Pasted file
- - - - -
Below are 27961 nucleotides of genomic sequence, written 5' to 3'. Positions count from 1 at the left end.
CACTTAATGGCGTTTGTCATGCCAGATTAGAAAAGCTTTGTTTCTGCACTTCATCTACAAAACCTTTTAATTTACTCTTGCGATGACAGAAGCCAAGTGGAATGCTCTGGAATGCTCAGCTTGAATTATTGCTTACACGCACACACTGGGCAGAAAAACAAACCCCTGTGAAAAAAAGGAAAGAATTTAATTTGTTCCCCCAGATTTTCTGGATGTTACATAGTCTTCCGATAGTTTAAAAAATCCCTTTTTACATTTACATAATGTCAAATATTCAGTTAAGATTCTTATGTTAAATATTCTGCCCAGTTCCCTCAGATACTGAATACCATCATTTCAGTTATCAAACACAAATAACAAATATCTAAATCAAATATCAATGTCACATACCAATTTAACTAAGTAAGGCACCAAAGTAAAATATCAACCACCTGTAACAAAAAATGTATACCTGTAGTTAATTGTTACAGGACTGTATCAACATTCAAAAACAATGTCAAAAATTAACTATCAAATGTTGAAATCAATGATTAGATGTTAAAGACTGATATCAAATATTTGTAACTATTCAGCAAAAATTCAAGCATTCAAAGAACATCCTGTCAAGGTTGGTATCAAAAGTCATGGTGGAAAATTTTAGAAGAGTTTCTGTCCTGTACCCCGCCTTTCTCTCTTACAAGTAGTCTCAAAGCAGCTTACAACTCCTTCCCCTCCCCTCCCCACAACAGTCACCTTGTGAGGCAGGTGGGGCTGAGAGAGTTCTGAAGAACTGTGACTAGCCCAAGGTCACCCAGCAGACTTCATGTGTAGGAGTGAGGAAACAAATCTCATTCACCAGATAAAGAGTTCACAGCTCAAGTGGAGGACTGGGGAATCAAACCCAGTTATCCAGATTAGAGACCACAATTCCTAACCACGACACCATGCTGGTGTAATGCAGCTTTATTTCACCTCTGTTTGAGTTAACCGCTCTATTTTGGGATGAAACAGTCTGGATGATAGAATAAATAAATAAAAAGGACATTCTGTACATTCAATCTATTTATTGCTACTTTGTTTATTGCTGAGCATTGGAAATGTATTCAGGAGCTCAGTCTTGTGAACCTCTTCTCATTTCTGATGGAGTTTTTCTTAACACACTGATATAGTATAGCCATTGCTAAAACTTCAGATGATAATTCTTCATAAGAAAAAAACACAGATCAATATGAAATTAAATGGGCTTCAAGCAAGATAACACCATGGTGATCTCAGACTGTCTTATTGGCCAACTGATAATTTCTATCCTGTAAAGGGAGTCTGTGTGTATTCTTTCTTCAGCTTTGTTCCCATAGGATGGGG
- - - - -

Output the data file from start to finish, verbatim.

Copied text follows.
Below are 27961 nucleotides of genomic sequence, written 5' to 3'. Positions count from 1 at the left end.
CACTTAATGGCGTTTGTCATGCCAGATTAGAAAAGCTTTGTTTCTGCACTTCATCTACAAAACCTTTTAATTTACTCTTGCGATGACAGAAGCCAAGTGGAATGCTCTGGAATGCTCAGCTTGAATTATTGCTTACACGCACACACTGGGCAGAAAAACAAACCCCTGTGAAAAAAAGGAAAGAATTTAATTTGTTCCCCCAGATTTTCTGGATGTTACATAGTCTTCCGATAGTTTAAAAAATCCCTTTTTACATTTACATAATGTCAAATATTCAGTTAAGATTCTTATGTTAAATATTCTGCCCAGTTCCCTCAGATACTGAATACCATCATTTCAGTTATCAAACACAAATAACAAATATCTAAATCAAATATCAATGTCACATACCAATTTAACTAAGTAAGGCACCAAAGTAAAATATCAACCACCTGTAACAAAAAATGTATACCTGTAGTTAATTGTTACAGGACTGTATCAACATTCAAAAACAATGTCAAAAATTAACTATCAAATGTTGAAATCAATGATTAGATGTTAAAGACTGATATCAAATATTTGTAACTATTCAGCAAAAATTCAAGCATTCAAAGAACATCCTGTCAAGGTTGGTATCAAAAGTCATGGTGGAAAATTTTAGAAGAGTTTCTGTCCTGTACCCCGCCTTTCTCTCTTACAAGTAGTCTCAAAGCAGCTTACAACTCCTTCCCCTCCCCTCCCCACAACAGTCACCTTGTGAGGCAGGTGGGGCTGAGAGAGTTCTGAAGAACTGTGACTAGCCCAAGGTCACCCAGCAGACTTCATGTGTAGGAGTGAGGAAACAAATCTCATTCACCAGATAAAGAGTTCACAGCTCAAGTGGAGGACTGGGGAATCAAACCCAGTTATCCAGATTAGAGACCACAATTCCTAACCACGACACCATGCTGGTGTAATGCAGCTTTATTTCACCTCTGTTTGAGTTAACCGCTCTATTTTGGGATGAAACAGTCTGGATGATAGAATAAATAAATAAAAAGGACATTCTGTACATTCAATCTATTTATTGCTACTTTGTTTATTGCTGAGCATTGGAAATGTATTCAGGAGCTCAGTCTTGTGAACCTCTTCTCATTTCTGATGGAGTTTTTCTTAACACACTGATATAGTATAGCCATTGCTAAAACTTCAGATGATAATTCTTCATAAGAAAAAAACACAGATCAATATGAAATTAAATGGGCTTCAAGCAAGATAACACCATGGTGATCTCAGACTGTCTTATTGGCCAACTGATAATTTCTATCCTGTAAAGGGAGTCTGTGTGTATTCTTTCTTCAGCTTTGTTCCCATAGGATGGGG